April 20, 2009
What Releasing the CIA Memos is Really AboutBy Lee Cary
It's realistic, not cynical, to assume political entities generally act out of their own self-interests. And political self-interests are what the CIA memos are really about.
The oldest declassified CIA memo is from 2002, the youngest from 2005. So one question is about timing. Why now? Another is about content. What do they offer that's new?
The bulk of material can be grouped under two headings: (1) Elaborate lawyerly parsing of legal terms (like "shocks the conscience") coupled with citations of case law; and, (2) redundant descriptions of enhanced interrogation techniques. The most controversial technique, waterboarding, is a rehash of what we've heard before, and often. It was only used on three high-value captives. The less aggressive techniques won't make headlines, unless a fraternity uses one to haze a pledge and someone dies accidently.
The explanations for, and consequences of, publishing the documents spin in two directions.
David Axelrod says is all about Obama respecting the law and being transparent. He called releasing the documents a "weighty decision" that took Obama weeks to make as he balanced two principles. "One is ... the sanctity of covert operations ... and keeping faith with the people who do them, and the impact on national security, on the one hand. And the other was the law and his belief in transparency." ("A wise ruler ought never to keep faith when by doing so it would be against his interests." Niccolo Machiavelli)
The Beltway use of "transparent" is similar to "robust." Just saying the word is intended to summon the reality of its meaning. A self-actualizing language event.
Political opponents say releasing the documents threatens national security. Any enemy now knows the protocol and self-imposed limits of our most aggressive interrogation methods and can train against them. The documents offer a ready-made outline for an Interrogation Resistance Class.
But it's been over seven years since 9/11. Each day since without a homeland attack brings us closer to complacent. The national defense argument won't get the traction it deserves.
Self-described neutral pundits (e.g., FOX's Bill O'Reilly) say Obama is playing to the Leftwing of his base. But Obama has no need to do that now. Grumble as they might, they're firmly entrenched in his camp and aren't likely to shift their support to, say, Ron Paul.
So all the yin yang to date hasn't told us what this is about. Here's another option:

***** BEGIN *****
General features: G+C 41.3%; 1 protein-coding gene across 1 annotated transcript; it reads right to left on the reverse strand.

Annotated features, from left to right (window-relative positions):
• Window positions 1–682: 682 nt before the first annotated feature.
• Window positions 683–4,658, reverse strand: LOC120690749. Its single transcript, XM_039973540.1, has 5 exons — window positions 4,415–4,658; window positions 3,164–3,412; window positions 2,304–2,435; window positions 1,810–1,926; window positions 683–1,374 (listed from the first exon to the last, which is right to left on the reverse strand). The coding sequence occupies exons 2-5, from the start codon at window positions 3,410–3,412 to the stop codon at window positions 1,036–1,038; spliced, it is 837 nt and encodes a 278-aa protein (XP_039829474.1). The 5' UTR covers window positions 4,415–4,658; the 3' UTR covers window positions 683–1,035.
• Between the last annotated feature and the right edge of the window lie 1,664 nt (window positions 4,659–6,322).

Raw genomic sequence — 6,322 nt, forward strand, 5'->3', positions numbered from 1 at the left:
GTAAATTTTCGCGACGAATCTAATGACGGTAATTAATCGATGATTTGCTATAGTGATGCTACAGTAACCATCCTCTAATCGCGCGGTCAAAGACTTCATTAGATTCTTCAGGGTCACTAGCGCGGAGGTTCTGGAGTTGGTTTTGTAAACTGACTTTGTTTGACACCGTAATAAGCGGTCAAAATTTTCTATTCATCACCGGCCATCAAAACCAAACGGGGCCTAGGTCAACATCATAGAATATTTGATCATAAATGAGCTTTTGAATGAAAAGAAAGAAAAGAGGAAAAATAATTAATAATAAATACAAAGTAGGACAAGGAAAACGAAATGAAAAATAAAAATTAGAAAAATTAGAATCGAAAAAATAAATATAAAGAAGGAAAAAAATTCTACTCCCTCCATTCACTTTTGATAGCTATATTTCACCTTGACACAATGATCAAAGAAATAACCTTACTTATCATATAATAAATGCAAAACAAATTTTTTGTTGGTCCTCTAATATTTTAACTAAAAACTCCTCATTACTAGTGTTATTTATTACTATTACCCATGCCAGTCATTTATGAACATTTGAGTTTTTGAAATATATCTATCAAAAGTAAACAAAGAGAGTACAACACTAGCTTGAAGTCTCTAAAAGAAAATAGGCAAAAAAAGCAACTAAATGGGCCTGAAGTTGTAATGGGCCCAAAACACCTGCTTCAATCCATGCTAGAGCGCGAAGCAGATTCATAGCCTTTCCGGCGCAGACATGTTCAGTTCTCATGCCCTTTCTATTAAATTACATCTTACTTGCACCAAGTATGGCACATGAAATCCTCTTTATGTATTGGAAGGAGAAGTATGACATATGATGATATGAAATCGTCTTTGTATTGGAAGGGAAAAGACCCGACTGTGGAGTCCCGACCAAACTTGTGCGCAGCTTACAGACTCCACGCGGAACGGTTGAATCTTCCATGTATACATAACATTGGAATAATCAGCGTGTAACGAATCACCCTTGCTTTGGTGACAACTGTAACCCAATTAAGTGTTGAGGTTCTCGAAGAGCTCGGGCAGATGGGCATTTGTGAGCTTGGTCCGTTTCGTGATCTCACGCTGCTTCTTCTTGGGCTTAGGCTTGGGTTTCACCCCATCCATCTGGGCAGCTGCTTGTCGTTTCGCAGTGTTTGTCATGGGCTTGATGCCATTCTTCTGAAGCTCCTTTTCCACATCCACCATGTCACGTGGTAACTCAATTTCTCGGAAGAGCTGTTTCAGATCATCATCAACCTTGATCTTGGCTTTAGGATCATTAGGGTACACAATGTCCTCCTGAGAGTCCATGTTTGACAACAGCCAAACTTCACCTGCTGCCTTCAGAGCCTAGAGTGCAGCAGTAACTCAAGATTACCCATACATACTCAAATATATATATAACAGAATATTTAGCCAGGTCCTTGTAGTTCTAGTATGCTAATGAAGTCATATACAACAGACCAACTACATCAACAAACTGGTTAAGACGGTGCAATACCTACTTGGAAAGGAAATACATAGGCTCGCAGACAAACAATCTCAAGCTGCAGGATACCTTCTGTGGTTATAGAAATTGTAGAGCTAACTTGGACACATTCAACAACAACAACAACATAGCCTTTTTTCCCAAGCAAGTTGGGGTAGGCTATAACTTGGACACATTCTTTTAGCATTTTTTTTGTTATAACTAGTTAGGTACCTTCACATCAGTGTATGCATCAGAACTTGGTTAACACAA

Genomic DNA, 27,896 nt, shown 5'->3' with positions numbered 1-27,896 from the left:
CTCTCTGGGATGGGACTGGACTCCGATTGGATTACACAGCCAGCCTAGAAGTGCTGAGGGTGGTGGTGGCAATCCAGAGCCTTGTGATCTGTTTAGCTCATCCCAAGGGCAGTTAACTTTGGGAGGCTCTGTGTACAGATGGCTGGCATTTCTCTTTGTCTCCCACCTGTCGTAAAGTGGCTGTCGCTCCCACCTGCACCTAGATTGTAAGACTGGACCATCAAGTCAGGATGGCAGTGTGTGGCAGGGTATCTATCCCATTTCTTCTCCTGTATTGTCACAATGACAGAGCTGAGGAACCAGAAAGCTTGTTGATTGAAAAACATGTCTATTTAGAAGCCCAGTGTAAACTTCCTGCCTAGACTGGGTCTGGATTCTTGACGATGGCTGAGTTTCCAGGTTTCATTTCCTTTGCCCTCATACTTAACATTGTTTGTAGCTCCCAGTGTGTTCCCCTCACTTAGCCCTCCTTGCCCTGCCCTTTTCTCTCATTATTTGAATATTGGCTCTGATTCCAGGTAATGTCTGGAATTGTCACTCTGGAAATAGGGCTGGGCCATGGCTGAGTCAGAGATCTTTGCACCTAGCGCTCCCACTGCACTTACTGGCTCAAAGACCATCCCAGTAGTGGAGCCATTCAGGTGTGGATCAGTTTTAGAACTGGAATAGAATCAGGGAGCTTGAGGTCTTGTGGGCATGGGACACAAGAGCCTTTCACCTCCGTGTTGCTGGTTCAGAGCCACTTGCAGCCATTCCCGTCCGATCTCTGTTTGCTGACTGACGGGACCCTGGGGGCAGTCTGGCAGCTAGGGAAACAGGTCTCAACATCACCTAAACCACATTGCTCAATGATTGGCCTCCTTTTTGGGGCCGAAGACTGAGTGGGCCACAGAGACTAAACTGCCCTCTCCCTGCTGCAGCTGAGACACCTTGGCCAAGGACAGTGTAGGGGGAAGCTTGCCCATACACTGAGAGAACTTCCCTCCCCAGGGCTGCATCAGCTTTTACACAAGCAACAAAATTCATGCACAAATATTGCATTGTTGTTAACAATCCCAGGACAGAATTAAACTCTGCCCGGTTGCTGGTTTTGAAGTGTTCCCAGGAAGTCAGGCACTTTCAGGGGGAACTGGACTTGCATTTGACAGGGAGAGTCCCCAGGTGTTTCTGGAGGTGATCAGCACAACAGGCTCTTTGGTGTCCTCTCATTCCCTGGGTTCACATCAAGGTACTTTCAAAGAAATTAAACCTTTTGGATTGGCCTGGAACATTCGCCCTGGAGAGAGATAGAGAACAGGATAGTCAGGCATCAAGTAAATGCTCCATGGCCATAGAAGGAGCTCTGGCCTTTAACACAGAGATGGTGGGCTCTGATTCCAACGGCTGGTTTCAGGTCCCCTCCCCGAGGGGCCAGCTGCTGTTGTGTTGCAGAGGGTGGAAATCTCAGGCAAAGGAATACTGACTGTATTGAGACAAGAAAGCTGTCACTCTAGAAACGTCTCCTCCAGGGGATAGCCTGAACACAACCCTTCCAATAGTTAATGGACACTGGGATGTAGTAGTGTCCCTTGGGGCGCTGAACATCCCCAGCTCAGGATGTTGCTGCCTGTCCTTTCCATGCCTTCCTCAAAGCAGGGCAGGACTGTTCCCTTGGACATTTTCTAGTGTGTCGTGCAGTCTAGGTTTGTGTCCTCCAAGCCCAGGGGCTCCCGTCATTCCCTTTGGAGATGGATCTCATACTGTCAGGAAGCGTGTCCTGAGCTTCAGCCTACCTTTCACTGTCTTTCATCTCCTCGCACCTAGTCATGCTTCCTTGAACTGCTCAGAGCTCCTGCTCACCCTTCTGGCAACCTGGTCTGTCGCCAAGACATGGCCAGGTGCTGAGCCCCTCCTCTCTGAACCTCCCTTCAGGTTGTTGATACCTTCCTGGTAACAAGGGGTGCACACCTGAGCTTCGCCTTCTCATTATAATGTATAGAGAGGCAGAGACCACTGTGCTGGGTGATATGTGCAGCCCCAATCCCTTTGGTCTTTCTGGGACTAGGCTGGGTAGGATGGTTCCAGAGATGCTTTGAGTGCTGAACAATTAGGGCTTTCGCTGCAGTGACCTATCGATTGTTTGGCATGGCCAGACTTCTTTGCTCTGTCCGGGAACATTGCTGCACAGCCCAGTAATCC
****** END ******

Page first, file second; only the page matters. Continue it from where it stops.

It's about controlling the news cycle, putting opponents on the defensive, and diverting attention away from other, more-timely battles underway. We recently witnessed a similar tactic.
The release of the Department of Homeland Security's "rightwing extremism" report, dated April 7, offered the MSM a counterpoint to frame their minimum coverage of the April 15 Tea Parties. The protesters were portrayed as non-violent expressions of rightwing extremism. The transparent intent behind releasing the DHS report a week before the protests was to preemptively diminish their impact.
Today, inside the Beltway, there are serious debates involving trillions of dollars and federal programs that will effect America for generations. Oxygen that might fuel coverage of those debates is being diverted to topics like the use of dietary manipulation in interrogating al-Qaida operatives, years ago.
It's all about misdirection of public attention, and all sides of the media are conscious, or unconscious, facilitators of the ploy choreographed from inside the Obama administration. (Including me herein.)
Most Americans won't take the time to download the CIA material and wade through it. If they did, many would say, "So this is what all the commotion is about?"
Days ago, three Somali pirates held an American captive for ransom and threatened his life. The President ordered them shot through their respective heads. Small hole going in, big one coming out. Even though Somali pirates have never harmed an American seaman, it was the right decision.
Years ago, the CIA used several enhanced interrogation techniques on 28 captives from an organization that killed thousands of American civilians. When in CIA custody, the al-Qaida detainee would face an interrogator...
Head shot, to save a life, versus tummy slaps, to save multiple lives.
The question is, away from what is our attention being diverted?